But it was daytime. Deborah realized that, and suddenly she could see the steps manifesting before her eyes. There were five cement stairs to go down. As soon as she counted to the last one, it hit her. The stench of death. She clogged her nose, searching the floor for some sort of dead something.

“Oh. That’s gross.”

Paul was staring at the small window embedded in the cement wall. She came to stand next to him to see what he found so repulsive. It was a cat. A dead cat. It was gray and white just lying there at the windowsill lifelessly.

“How did it die?” she said.

Paul took a pen from his work shirt to move the cat about. “There’s no blood. Doesn’t look like it’s been dead long. Didn’t starve to death, that’s for sure.” He tapped the belly of it to indicate the ribs weren’t showing.

“What’s on the other side of that window?”


Deborah got all kinds of goosebumps hearing that. Goosebumps of the past, goosebumps that whatever happened to this cat wasn’t solely linked to the space beneath the house. She could feel it around her. Not an evil energy, just energy that stood the hairs on the back of her neck straight up.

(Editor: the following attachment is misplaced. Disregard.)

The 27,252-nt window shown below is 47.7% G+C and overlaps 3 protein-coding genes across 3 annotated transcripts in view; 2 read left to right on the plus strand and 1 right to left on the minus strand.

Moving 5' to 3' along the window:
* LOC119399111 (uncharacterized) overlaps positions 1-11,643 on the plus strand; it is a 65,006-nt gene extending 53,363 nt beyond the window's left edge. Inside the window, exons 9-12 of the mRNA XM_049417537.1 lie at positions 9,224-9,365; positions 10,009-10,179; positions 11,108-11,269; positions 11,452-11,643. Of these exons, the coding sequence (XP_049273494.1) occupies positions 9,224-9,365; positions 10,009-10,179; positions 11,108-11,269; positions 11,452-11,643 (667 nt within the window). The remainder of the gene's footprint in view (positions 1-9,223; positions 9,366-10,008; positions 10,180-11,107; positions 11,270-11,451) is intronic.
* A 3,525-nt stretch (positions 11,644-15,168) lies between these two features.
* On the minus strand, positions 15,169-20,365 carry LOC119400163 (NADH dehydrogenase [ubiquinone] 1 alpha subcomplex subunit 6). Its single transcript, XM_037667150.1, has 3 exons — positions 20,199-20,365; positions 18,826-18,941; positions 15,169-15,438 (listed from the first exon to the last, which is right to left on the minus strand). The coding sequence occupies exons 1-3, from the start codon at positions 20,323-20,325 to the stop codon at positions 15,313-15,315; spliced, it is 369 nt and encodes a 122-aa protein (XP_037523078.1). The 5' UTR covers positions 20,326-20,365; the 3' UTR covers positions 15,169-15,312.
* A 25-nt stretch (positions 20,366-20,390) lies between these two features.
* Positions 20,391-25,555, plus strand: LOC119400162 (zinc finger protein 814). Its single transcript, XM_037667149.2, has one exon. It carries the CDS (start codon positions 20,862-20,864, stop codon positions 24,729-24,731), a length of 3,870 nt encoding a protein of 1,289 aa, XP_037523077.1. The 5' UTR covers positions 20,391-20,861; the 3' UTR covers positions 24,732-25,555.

“So what do you think?” Paul said as they came back upstairs into the kitchen.

Deborah knew the house had the space she wanted for her family. But do you really wanna get tied up in this with him as the landlord? Deborah reluctantly acknowledged that the possibilities of the house undoubtedly outweighed her resentment for the landlord.

“How soon can we move in?”

“End of the week. I got the guys coming in to paint some of the rooms, do a little cleaning. Unless you want to do it. I can knock off half of first month’s rent to pay you to do it instead.”

Deborah wouldn’t mind cleaning the house her way before she moved her kids in. “That’ll be fine.”

“Let’s discuss details over lunch. You hungry? I’m feeling like Chinese.”

Deborah didn’t want to go eat with this man, but she knew she needed to know things about the house: it’s history, what repairs needed to be done, general details. And the last thing she wanted was to bring this man home to her children to discuss them.

“Chinese is fine.”